"Since 1977, the PERB's jurisdiction has continued to expand as the Legislature has enacted new employment relations laws covering additional categories of public agencies and their employees." (Coachella Valley, supra, 35 Cal.4th at p. 1085.) "In 2000, the Legislature extended PERB's jurisdiction to cover matters under the MMBA--this was done through enactment of [section] 3509, which became effective July 1, 2001. (Stats. 2000, ch. 901, § 8.) Subdivision (b) of that statute provides in relevant part: 'A complaint alleging any violation of [the MMBA] . . . shall be processed as an unfair practice charge by [PERB]. The initial determination as to whether the charge of unfair practice is justified and, if so, the appropriate remedy necessary to effectuate the purposes of this chapter, shall be a matter within the exclusive jurisdiction of [PERB].' This enactment removed 'from the courts the initial jurisdiction over MMBA unfair practice charges' [citation] and vested such jurisdiction in PERB [citation]." (Operating Engineers, supra, 49 Cal.4th at p. 605.)

C. The Firefighters Procedural Bill of Rights Act (FFBOR)

The FFBOR (§§ 3250-3262) became effective on January 1, 2008. (Stats. 2007, ch. 591, § 2.) The Legislative Counsel's Digest described the legislation as follows: "This bill would enact the Firefighters Procedural Bill of Rights Act to prescribe various rights of firefighters, defined as any firefighter employed by a public agency, including a firefighter who is a paramedic or emergency medical technician, with specified exceptions. The bill would prescribe rights related to, among others, political activity, interrogation, punitive action, and administrative appeals, with specified requirements imposed upon the employing agency and the imposition of a civil penalty for a violation thereof. The bill would also specify that reimbursement of funds by the state shall be limited to the actual costs associated with the act, as specified. [¶] By adding to the duties of local agencies to comply with that act, this bill would impose a state-mandated local program." (Legis. Counsel's Dig., Assem. Bill No. 220 (2007-2008 Reg. Sess).)

The FFBOR includes several provisions that concern disciplinary proceedings for firefighters. Section 3254, subdivision (b), provides, "Punitive action or denial of promotion on grounds other than merit shall not be undertaken by any employing department or licensing or certifying agency against any firefighter who has successfully completed the probationary period without providing the firefighter with an opportunity for administrative appeal." "Punitive action" is defined in the FFBOR as "any action that may lead to dismissal, demotion, suspension, reduction in salary, written reprimand, or transfer for purposes of punishment." (§ 3251.)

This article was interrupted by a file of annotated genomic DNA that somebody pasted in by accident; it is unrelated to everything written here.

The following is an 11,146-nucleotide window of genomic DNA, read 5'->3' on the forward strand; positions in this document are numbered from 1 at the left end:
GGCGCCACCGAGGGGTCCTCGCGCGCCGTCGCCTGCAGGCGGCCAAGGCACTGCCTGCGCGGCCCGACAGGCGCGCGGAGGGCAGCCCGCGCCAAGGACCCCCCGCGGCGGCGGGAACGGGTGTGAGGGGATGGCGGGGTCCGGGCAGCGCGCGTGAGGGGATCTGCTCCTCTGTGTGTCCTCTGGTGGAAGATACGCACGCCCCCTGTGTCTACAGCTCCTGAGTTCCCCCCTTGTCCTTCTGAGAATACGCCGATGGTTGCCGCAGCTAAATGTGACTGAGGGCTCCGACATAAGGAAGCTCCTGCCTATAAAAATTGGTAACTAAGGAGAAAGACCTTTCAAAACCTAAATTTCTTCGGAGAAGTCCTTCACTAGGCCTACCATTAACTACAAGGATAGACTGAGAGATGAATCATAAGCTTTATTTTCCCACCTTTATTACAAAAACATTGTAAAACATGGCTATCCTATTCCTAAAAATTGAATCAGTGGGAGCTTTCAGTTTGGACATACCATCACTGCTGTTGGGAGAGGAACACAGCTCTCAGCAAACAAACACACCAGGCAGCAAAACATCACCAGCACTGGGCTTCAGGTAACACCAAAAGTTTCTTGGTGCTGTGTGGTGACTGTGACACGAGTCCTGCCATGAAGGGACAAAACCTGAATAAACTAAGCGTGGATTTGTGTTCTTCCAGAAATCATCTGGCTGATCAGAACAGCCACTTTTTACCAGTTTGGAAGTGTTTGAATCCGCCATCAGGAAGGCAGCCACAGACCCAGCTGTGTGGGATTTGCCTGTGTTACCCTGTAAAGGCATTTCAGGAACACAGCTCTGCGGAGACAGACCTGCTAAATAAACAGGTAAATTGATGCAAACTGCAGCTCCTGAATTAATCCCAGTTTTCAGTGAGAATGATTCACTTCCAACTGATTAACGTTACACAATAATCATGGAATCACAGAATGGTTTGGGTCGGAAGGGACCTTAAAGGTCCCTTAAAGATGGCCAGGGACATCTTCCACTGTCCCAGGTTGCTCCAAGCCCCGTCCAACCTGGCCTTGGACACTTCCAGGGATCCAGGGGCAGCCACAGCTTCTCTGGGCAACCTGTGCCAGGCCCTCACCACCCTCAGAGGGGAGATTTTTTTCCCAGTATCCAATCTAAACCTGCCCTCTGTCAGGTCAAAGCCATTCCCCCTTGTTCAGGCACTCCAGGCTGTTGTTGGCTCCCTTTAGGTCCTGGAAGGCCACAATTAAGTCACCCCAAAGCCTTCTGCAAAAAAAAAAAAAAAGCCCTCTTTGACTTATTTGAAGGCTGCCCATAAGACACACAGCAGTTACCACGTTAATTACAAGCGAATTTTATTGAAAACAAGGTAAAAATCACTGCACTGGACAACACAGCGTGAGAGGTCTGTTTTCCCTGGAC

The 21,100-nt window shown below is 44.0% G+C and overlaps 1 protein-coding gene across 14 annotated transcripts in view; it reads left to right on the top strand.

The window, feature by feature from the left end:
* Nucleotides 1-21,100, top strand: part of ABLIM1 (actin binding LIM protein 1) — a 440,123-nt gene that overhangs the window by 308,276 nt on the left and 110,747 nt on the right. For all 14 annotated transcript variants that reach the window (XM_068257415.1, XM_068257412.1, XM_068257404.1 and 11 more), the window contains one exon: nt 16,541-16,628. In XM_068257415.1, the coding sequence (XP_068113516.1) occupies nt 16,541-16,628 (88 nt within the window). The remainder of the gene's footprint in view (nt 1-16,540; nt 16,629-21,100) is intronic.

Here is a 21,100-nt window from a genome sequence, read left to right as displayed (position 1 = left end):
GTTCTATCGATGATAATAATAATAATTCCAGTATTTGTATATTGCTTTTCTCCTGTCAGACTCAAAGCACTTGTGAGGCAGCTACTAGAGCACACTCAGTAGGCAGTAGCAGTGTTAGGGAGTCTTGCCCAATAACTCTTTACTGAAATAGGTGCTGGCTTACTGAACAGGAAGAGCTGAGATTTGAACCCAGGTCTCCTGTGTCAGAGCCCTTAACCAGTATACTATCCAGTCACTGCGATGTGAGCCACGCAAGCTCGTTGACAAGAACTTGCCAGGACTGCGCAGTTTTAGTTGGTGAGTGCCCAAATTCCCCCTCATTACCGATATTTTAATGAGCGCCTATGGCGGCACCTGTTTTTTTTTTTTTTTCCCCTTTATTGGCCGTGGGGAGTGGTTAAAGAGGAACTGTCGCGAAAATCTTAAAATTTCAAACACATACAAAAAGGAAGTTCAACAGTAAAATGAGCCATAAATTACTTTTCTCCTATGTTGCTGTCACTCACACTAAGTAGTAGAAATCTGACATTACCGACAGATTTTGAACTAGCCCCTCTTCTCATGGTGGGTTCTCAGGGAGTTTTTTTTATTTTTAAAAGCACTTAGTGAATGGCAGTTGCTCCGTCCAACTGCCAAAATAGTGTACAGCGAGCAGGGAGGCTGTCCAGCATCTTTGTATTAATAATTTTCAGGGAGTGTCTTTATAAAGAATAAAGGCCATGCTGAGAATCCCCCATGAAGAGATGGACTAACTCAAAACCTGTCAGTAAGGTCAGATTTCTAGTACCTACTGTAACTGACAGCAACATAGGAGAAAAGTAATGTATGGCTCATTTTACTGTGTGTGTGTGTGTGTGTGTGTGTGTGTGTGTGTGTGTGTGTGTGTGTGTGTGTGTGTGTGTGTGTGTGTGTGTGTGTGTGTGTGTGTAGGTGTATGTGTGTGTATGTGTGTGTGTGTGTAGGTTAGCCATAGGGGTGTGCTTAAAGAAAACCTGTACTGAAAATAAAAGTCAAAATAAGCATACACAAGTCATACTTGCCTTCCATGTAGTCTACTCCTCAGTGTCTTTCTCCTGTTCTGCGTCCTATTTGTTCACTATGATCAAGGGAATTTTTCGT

The FFBOR also provides the procedure for an administrative appeal of a punitive action, such as a written reprimand: "An administrative appeal instituted by a firefighter under this chapter shall be conducted in conformance with rules and procedures adopted by the employing department or licensing or certifying agency that are in accordance with Chapter 5 (commencing with Section 11500) of Part 1 of Division 3 of Title 2." (§ 3254.5, subd. (a).) Section 11500 et seq. is part of the Administrative Procedures Act and generally governs administrative hearings. (§11370; Lake v. Reed (1997) 16 Cal.4th 448, 458.)

Section 11502, subdivision (a) of Part 1 of Division 3 of Title 2 provides in part, "All hearings of state agencies required to be conducted under this chapter shall be conducted by administrative law judges on the staff of the Office of Administrative Hearings." An alternative is provided by subdivision (b) of section 3254.5, a recent amendment to section 3254.5 (Stats. 2010, ch. 465, § 1) that provides in part, "Notwithstanding subdivision (a) [of section 3254.5], if the employing department is subject to a memorandum of understanding that provides for binding arbitration of administrative appeals, the arbitrator or arbitration panel shall serve as the hearing officer in accordance with Chapter 5 (commencing with Section 11500) of Part 1 of Division 3 of Title 2 and notwithstanding any other provision that hearing officer's decision shall be binding."